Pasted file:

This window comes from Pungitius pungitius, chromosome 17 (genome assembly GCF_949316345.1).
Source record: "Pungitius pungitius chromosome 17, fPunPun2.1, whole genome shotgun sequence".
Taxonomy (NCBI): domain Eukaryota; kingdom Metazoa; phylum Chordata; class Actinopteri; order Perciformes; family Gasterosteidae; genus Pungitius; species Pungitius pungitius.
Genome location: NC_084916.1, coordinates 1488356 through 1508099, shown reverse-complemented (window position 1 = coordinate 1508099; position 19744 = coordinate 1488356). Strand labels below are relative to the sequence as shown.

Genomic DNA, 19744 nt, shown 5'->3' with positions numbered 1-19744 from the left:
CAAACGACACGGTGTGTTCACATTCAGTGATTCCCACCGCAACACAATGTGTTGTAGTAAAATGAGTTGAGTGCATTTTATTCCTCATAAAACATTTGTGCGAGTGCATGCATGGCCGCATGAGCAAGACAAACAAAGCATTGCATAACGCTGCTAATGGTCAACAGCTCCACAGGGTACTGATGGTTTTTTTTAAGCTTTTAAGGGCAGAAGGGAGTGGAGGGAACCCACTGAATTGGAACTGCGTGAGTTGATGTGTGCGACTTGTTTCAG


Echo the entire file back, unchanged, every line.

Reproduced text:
This window comes from Pungitius pungitius, chromosome 17 (genome assembly GCF_949316345.1).
Source record: "Pungitius pungitius chromosome 17, fPunPun2.1, whole genome shotgun sequence".
Taxonomy (NCBI): domain Eukaryota; kingdom Metazoa; phylum Chordata; class Actinopteri; order Perciformes; family Gasterosteidae; genus Pungitius; species Pungitius pungitius.
Genome location: NC_084916.1, coordinates 1488356 through 1508099, shown reverse-complemented (window position 1 = coordinate 1508099; position 19744 = coordinate 1488356). Strand labels below are relative to the sequence as shown.

Genomic DNA, 19744 nt, shown 5'->3' with positions numbered 1-19744 from the left:
CAAACGACACGGTGTGTTCACATTCAGTGATTCCCACCGCAACACAATGTGTTGTAGTAAAATGAGTTGAGTGCATTTTATTCCTCATAAAACATTTGTGCGAGTGCATGCATGGCCGCATGAGCAAGACAAACAAAGCATTGCATAACGCTGCTAATGGTCAACAGCTCCACAGGGTACTGATGGTTTTTTTTAAGCTTTTAAGGGCAGAAGGGAGTGGAGGGAACCCACTGAATTGGAACTGCGTGAGTTGATGTGTGCGACTTGTTTCAG